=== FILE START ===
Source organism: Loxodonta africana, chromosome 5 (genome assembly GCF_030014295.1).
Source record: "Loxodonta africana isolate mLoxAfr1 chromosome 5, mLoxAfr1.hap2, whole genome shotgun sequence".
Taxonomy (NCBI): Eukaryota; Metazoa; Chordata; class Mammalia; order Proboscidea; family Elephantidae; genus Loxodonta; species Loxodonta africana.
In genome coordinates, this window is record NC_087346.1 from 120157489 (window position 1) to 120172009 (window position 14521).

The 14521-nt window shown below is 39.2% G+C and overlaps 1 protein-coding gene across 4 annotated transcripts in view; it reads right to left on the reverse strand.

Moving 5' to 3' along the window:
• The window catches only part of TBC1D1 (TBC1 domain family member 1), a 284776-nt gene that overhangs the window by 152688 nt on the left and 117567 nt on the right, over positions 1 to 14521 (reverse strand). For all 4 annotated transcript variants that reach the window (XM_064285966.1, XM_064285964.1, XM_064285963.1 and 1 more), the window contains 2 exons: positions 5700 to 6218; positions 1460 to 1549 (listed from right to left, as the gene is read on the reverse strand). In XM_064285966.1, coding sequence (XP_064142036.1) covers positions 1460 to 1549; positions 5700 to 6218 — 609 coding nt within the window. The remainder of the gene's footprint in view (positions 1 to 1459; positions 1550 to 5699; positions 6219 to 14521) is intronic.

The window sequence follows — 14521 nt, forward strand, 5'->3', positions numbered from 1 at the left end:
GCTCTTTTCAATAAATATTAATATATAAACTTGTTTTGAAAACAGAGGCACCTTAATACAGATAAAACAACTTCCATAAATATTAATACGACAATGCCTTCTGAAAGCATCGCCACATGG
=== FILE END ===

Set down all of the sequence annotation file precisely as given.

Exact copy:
Source organism: Loxodonta africana, chromosome 5 (genome assembly GCF_030014295.1).
Source record: "Loxodonta africana isolate mLoxAfr1 chromosome 5, mLoxAfr1.hap2, whole genome shotgun sequence".
Taxonomy (NCBI): Eukaryota; Metazoa; Chordata; class Mammalia; order Proboscidea; family Elephantidae; genus Loxodonta; species Loxodonta africana.
In genome coordinates, this window is record NC_087346.1 from 120157489 (window position 1) to 120172009 (window position 14521).

The 14521-nt window shown below is 39.2% G+C and overlaps 1 protein-coding gene across 4 annotated transcripts in view; it reads right to left on the reverse strand.

Moving 5' to 3' along the window:
• The window catches only part of TBC1D1 (TBC1 domain family member 1), a 284776-nt gene that overhangs the window by 152688 nt on the left and 117567 nt on the right, over positions 1 to 14521 (reverse strand). For all 4 annotated transcript variants that reach the window (XM_064285966.1, XM_064285964.1, XM_064285963.1 and 1 more), the window contains 2 exons: positions 5700 to 6218; positions 1460 to 1549 (listed from right to left, as the gene is read on the reverse strand). In XM_064285966.1, coding sequence (XP_064142036.1) covers positions 1460 to 1549; positions 5700 to 6218 — 609 coding nt within the window. The remainder of the gene's footprint in view (positions 1 to 1459; positions 1550 to 5699; positions 6219 to 14521) is intronic.

The window sequence follows — 14521 nt, forward strand, 5'->3', positions numbered from 1 at the left end:
GCTCTTTTCAATAAATATTAATATATAAACTTGTTTTGAAAACAGAGGCACCTTAATACAGATAAAACAACTTCCATAAATATTAATACGACAATGCCTTCTGAAAGCATCGCCACATGG